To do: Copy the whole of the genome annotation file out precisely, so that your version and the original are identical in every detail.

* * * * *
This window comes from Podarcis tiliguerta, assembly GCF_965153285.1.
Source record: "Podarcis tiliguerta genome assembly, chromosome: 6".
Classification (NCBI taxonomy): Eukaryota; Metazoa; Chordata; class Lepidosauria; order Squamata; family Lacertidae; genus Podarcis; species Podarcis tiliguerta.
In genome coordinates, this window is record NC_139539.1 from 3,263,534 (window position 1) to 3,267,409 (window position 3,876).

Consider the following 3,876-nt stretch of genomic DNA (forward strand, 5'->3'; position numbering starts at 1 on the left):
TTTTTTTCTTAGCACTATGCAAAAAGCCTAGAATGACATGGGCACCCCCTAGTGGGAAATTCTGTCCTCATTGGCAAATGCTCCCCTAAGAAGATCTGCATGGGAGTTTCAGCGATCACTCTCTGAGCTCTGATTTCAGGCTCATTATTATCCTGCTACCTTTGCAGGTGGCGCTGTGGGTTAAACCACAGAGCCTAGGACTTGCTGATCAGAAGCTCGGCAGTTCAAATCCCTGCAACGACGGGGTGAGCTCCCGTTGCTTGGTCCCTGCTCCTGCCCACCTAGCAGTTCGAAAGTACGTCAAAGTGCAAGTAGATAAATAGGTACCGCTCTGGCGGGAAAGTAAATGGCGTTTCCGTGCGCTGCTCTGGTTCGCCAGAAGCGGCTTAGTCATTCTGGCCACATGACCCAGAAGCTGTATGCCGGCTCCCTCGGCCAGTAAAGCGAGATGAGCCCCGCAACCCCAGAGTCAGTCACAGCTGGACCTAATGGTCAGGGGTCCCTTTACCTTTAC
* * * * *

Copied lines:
This window comes from Podarcis tiliguerta, assembly GCF_965153285.1.
Source record: "Podarcis tiliguerta genome assembly, chromosome: 6".
Classification (NCBI taxonomy): Eukaryota; Metazoa; Chordata; class Lepidosauria; order Squamata; family Lacertidae; genus Podarcis; species Podarcis tiliguerta.
In genome coordinates, this window is record NC_139539.1 from 3,263,534 (window position 1) to 3,267,409 (window position 3,876).

Consider the following 3,876-nt stretch of genomic DNA (forward strand, 5'->3'; position numbering starts at 1 on the left):
TTTTTTTCTTAGCACTATGCAAAAAGCCTAGAATGACATGGGCACCCCCTAGTGGGAAATTCTGTCCTCATTGGCAAATGCTCCCCTAAGAAGATCTGCATGGGAGTTTCAGCGATCACTCTCTGAGCTCTGATTTCAGGCTCATTATTATCCTGCTACCTTTGCAGGTGGCGCTGTGGGTTAAACCACAGAGCCTAGGACTTGCTGATCAGAAGCTCGGCAGTTCAAATCCCTGCAACGACGGGGTGAGCTCCCGTTGCTTGGTCCCTGCTCCTGCCCACCTAGCAGTTCGAAAGTACGTCAAAGTGCAAGTAGATAAATAGGTACCGCTCTGGCGGGAAAGTAAATGGCGTTTCCGTGCGCTGCTCTGGTTCGCCAGAAGCGGCTTAGTCATTCTGGCCACATGACCCAGAAGCTGTATGCCGGCTCCCTCGGCCAGTAAAGCGAGATGAGCCCCGCAACCCCAGAGTCAGTCACAGCTGGACCTAATGGTCAGGGGTCCCTTTACCTTTAC